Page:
“This is a testament to the quality and breadth of nonfiction writing being published in the United Kingdom. Congratulations to all the shortlisted authors, and especially to Patrick Keefe on winning this year’s accolade.”

The Centers for Disease Control and Prevention in Atlanta report that between 1999 and 2019, nearly 500,000 people died from an overdose involving any opioid, including prescription and illicit opioids.

In his review of Empire of Pain in April, John Carreyrou wrote in The New York Times, “Put simply, this book will make your blood boil. … With the help of this damning book, there’s one thing [the Sacklers will] never recover despite their penchant for putting their name on museums: their reputation.”

The Complete Baillie Gifford Prize 2021 Shortlist

Title Author Publisher and/or Imprint
Islands of Abandonment: Life in the Post-Human Landscape
(Editor’s note: the American subtitle from Viking is Nature Rebounding in the Post-Human Landscape)
Cal Flyn William Collins
Aftermath: Life in the Fallout of the Third Reich, 1945-1955 Harald Jähner, translated by Shaun Whiteside Penguin Random House / WH Allen
Empire of Pain: The Secret History of the Sackler Dynasty Patrick Radden Keefe Pan Macmillan / Picador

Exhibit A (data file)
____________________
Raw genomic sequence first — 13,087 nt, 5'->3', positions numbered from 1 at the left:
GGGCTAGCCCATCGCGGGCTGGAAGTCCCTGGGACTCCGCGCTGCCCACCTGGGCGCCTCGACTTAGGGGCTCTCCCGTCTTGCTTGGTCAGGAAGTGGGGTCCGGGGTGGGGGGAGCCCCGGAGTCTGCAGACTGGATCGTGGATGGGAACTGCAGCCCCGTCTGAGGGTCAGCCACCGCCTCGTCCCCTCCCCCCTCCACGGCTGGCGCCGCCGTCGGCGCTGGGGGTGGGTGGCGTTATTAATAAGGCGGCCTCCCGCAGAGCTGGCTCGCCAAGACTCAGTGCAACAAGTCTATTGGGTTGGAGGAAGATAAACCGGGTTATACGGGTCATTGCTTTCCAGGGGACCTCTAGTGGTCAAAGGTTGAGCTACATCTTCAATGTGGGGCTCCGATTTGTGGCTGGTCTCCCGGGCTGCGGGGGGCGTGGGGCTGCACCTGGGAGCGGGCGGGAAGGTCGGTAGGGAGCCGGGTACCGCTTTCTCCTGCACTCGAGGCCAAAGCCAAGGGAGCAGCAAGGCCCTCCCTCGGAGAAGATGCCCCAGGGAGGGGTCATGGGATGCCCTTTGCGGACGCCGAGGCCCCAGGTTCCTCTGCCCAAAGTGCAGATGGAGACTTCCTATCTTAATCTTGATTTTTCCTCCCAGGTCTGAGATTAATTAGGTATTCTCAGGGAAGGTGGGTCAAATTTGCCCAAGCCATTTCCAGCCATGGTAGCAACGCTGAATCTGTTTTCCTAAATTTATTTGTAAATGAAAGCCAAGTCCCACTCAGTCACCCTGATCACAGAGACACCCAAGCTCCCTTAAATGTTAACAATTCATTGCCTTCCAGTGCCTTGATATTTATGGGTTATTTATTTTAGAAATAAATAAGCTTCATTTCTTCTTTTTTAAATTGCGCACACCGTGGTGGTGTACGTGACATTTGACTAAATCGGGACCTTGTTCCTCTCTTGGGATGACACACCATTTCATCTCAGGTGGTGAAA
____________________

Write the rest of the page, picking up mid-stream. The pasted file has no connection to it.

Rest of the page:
Things I Have Withheld  Kei Miller Canongate
Fall: The Mystery of Robert Maxwell John Preston Penguin Random House / Viking
Free: Coming of Age at the End of History Lea Ypi Penguin Random House / Allen Lane

A podcast from the prize organizers, “Read Smart,” is to be available on Friday (November 19) with Razia Iqbal and Patrick Keefe.

The Baillie Gifford’s top honor was won last year by journalist and author Craig Brown for One Two Three Four: The Beatles in Time (4th Estate).

Again this year, the prize ceremony event has been supported by sponsorship from the Blavatnik Family Foundation.

We’ve embedded the video of tonight’s presentation:


More from Publishing Perspectives on publishing industry and book awards is here, more on the United Kingdom’s market is here, more on the Baillie Gifford Prize is here, and more on nonfiction is here.

More on the coronavirus COVID-19 pandemic and its impact on international book publishing is here

About the Author

Porter Anderson

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Porter Anderson is a non-resident fellow of Trends Research & Advisory, and he has been named International Trade Press Journalist of the Year in London Book Fair's International Excellence Awards. He is Editor-in-Chief of Publishing Perspectives. He formerly was Associate Editor for The FutureBook at London's The Bookseller. Anderson was for more than a decade a senior producer and anchor with CNN.com, CNN International, and CNN USA. As as an arts critic (National Critics Institute), he was with The Village Voice, the Dallas Times Herald, and the Tampa Tribune, now the Tampa Bay Times. He co-founded The Hot Sheet, a newsletter for authors, which now is owned and operated by Jane Friedman.